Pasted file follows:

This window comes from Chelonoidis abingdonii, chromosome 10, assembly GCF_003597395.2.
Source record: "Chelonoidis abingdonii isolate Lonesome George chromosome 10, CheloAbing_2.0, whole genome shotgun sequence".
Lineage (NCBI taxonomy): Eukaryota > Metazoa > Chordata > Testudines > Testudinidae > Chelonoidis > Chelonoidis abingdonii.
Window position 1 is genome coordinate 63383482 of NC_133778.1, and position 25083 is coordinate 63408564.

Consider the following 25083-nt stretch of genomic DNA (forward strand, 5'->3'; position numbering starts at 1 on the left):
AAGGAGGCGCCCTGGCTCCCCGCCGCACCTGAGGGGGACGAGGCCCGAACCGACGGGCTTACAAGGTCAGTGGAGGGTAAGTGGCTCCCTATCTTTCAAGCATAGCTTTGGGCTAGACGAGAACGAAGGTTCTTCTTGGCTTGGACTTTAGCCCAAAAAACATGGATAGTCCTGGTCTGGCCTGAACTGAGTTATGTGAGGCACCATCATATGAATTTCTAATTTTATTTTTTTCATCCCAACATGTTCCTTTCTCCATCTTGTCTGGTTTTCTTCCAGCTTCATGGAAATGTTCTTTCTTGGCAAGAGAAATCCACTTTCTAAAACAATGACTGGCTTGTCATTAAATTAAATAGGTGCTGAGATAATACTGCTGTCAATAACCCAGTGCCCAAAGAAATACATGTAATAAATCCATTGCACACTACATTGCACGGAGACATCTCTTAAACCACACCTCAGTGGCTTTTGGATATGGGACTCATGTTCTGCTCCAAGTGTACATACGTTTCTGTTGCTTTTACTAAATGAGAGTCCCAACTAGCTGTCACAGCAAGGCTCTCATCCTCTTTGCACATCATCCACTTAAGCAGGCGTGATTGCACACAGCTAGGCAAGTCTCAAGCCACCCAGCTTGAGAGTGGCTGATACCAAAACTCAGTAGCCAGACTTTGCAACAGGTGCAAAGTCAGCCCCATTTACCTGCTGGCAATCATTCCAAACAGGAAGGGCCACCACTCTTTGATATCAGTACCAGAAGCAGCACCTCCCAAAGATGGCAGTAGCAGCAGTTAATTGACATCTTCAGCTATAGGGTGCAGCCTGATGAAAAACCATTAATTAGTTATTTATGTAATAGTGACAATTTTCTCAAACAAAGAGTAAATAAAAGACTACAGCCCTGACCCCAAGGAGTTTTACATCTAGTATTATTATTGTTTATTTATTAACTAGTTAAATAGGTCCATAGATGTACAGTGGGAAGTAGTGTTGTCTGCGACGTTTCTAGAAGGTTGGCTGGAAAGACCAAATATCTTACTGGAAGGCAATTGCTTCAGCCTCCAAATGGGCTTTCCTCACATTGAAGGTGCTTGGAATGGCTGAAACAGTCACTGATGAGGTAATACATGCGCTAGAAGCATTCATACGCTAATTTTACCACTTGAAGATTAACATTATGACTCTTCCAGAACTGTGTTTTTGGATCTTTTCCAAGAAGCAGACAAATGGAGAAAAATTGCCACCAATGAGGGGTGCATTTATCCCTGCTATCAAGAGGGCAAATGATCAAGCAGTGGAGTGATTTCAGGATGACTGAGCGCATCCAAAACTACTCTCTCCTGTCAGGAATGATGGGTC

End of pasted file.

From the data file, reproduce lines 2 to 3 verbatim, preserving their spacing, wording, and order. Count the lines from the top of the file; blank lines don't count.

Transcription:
Source record: "Chelonoidis abingdonii isolate Lonesome George chromosome 10, CheloAbing_2.0, whole genome shotgun sequence".
Lineage (NCBI taxonomy): Eukaryota > Metazoa > Chordata > Testudines > Testudinidae > Chelonoidis > Chelonoidis abingdonii.